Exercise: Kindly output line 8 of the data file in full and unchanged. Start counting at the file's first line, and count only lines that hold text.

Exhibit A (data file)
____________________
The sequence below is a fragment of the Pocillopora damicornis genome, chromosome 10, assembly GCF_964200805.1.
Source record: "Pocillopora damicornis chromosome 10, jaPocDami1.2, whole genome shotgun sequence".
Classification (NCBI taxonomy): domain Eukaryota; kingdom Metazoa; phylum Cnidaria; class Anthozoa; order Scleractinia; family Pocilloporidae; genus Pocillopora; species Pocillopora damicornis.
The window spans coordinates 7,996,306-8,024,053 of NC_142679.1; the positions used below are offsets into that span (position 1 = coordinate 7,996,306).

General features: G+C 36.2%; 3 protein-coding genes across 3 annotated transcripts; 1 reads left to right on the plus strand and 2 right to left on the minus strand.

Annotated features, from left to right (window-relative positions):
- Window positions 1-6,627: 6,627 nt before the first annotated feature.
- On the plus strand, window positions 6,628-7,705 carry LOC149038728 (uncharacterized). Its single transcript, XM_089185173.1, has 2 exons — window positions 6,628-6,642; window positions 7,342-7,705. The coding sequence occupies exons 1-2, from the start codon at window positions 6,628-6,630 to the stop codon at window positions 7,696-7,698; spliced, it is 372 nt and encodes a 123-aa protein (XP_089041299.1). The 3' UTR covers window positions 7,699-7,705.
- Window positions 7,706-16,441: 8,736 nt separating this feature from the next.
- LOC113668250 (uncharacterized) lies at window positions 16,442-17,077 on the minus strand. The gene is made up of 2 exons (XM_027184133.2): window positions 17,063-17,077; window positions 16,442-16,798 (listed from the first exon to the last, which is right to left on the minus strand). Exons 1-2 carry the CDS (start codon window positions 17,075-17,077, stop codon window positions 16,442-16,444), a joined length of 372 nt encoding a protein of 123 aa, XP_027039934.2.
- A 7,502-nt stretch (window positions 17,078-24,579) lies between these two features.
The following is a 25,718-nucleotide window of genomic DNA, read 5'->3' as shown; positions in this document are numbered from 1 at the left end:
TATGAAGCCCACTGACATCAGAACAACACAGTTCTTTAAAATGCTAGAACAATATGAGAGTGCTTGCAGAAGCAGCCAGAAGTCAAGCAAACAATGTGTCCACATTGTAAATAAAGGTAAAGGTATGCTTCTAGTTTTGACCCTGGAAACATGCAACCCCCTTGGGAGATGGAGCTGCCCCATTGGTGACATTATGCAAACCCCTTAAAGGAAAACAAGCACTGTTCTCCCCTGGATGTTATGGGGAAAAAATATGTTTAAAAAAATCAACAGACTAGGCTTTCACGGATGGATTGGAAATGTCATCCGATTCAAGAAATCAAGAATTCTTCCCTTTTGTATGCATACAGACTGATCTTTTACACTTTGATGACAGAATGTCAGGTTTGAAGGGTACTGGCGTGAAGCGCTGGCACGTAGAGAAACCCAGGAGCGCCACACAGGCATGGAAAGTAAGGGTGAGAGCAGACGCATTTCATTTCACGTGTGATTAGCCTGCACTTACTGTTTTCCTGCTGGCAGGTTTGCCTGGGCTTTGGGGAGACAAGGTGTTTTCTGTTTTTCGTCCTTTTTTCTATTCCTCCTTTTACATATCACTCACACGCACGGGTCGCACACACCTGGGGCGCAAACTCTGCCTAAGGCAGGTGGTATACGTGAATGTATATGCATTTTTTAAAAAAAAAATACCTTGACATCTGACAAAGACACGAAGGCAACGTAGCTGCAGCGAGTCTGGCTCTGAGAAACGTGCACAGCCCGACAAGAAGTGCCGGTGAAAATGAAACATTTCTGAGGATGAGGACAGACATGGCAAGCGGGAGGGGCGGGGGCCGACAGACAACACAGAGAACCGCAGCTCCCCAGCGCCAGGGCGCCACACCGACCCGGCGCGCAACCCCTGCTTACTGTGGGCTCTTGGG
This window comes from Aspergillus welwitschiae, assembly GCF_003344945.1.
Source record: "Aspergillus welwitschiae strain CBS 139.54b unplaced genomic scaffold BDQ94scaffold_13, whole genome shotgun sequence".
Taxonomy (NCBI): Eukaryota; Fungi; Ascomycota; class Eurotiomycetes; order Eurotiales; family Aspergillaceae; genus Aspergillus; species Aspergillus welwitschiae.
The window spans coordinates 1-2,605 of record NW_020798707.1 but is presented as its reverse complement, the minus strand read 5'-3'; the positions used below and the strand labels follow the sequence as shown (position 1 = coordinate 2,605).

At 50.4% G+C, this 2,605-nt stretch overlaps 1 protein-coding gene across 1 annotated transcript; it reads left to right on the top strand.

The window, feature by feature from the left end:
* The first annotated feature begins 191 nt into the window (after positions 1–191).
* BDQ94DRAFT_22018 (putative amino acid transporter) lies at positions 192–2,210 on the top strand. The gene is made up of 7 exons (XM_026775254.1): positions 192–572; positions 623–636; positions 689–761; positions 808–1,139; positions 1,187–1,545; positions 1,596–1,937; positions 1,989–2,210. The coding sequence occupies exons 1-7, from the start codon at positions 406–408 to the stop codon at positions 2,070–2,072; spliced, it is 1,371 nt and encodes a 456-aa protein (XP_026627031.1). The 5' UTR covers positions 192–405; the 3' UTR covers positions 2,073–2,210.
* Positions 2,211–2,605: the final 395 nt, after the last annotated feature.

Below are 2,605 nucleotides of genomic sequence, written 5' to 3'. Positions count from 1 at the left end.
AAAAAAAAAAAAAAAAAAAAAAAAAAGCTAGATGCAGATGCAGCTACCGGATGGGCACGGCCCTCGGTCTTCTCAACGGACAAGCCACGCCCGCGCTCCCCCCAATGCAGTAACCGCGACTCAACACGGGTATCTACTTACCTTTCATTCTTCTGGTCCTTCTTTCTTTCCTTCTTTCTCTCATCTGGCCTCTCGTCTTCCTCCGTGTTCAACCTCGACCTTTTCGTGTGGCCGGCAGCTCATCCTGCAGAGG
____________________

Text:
- On the plus strand, window positions 6,628-7,705 carry LOC149038728 (uncharacterized). Its single transcript, XM_089185173.1, has 2 exons — window positions 6,628-6,642; window positions 7,342-7,705. The coding sequence occupies exons 1-2, from the start codon at window positions 6,628-6,630 to the stop codon at window positions 7,696-7,698; spliced, it is 372 nt and encodes a 123-aa protein (XP_089041299.1). The 3' UTR covers window positions 7,699-7,705.